The Girl on the Train
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The Girl on the Train

Film Review

The Girl on the Train

The Girl on the Train (2016) October 25, 2016

Directed by Tate Taylor

2.5 stars (out of 4)

The Girl on the Train is an intriguing and well-made mystery thriller that left me a little unsatisfied. I liked what I saw on screen (especially the performances by the talented cast) and it is enough for me to recommend it to viewers, but I believe it somehow could have been better with a more focused and straightforward script.

Based on Paula Hawkins’s bestseller of the same name, the plot seems quite common at first and then sneaks up on you with surprises. Rachel Watson (Emily Blunt) is a pathetic alcoholic who got dumped recently by her unfaithful husband, Tom (a fiercely scary Justin Thoreaux). She spends her days riding the train devastated and drunk (she fills a water bottle with vodka); fantasizing on what she believes is the perfect couple living in a house that the train passes by every day. One day, drunk and depressed, she sees something unusual happen in the house that causes her to be obsessed in finding out what she believes she saw. If that wasn’t enough, Meghan (the girl Tom was having an affair with) is found bloody and beaten to death in the woods. Did Emily kill her in a drunken rage? Could it have been the suspicious shrink Meghan was seeing and secretly having an affair with (Edgar Ramírez)? The film left me wondering all the way for the surprises to come, but too much unnecessary scenes that could have been edited got me a little irritated.

The best thing about this dark film is the acting, starting with a tour de force by Emily Blunt. Blunt has shown she is an actress with a talent for showing the deep, scarring emotions in characters (such as in last year’s Sicario). Her performance here is Oscar worthy. Rachel is seen blacking out and waking up bloody the next morning from her bing-drinking tendencies. During her booze-fuelled hours, she lashes out at anyone she encounters from people standing up to her (at one point she is almost mugged in a dark tunnel) to folks just having a peaceful drink. Blunt finds the horror in alcohol addiction while also showing the desperation Rachel needs to fulfill questions of her own that may reveal secrets relating to her past. Thoreaux is equally good in playing a man showing equal charm and menace, as is Allison Janney playing a local detective investigating Meghan’s death. Her scenes alongside Blunt are proof these are two of the most underrated and finest actresses working today.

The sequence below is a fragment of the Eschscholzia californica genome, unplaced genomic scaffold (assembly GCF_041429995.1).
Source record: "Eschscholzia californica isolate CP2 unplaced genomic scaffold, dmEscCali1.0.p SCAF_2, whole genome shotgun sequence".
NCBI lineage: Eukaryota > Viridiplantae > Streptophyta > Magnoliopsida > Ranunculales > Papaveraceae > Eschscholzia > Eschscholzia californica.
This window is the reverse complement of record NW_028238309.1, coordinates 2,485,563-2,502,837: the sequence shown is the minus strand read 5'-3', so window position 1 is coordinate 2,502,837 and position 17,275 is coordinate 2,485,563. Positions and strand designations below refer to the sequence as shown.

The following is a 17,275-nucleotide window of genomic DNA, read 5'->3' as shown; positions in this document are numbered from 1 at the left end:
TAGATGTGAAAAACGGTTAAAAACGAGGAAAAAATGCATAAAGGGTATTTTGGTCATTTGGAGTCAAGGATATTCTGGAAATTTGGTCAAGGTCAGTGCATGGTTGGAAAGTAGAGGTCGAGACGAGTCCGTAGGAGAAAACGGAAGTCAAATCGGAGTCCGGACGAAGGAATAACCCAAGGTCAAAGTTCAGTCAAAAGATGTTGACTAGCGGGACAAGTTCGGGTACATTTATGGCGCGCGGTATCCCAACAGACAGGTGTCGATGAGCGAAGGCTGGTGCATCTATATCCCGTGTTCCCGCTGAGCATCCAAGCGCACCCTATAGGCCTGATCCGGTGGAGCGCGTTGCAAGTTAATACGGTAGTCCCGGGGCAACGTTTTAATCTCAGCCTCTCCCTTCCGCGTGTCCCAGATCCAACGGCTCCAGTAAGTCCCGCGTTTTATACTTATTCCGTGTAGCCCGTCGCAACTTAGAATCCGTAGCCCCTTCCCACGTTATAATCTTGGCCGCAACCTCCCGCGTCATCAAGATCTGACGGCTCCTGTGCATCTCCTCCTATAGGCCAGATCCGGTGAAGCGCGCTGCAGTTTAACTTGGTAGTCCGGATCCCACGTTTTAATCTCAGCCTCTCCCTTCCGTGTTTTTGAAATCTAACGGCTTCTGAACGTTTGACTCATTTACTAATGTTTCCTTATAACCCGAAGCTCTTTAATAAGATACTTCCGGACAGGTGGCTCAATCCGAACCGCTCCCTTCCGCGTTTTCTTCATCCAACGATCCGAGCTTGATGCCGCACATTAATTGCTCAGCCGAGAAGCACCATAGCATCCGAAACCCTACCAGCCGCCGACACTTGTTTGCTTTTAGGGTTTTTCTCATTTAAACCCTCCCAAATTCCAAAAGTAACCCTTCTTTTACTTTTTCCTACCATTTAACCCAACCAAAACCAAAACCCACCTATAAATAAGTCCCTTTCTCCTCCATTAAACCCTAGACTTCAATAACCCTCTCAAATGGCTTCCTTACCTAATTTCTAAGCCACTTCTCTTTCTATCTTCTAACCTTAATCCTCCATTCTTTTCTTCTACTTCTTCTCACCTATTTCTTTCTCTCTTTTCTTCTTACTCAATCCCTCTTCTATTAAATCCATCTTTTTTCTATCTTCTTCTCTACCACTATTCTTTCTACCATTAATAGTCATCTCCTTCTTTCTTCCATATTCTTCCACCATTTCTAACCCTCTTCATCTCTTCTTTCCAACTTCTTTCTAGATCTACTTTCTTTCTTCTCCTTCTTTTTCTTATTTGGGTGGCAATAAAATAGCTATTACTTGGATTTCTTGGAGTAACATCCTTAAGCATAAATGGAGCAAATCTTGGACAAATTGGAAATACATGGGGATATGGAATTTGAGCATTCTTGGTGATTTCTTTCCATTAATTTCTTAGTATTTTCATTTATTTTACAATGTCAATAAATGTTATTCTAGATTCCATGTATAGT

This is a film with a non-narrative storyline, which is never an easy task to accomplish successfully. I have no qualms with this at all (Quentin Tarantino is a master in writing non-linear storylines, such as in his magnum opus Pulp Fiction). However, this can be a tricky route for screenwriters since it can be easy for audiences to lose track of plot points and could also test their patience by having to puzzle things together. This is a film with great dialogue and direction, but also one in which the script could use a little more rewriting. I would argue that the first half shows too much background story for each character, but the second half offers a satisfying payoff. It isn’t a film that will leave viewers bored, at least I wasn’t. Quite the contrary: The Girl on the Train offers solid entertainment for an adult audience.

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This article has not been reviewed by Odyssey HQ and solely reflects the ideas and opinions of the creator.

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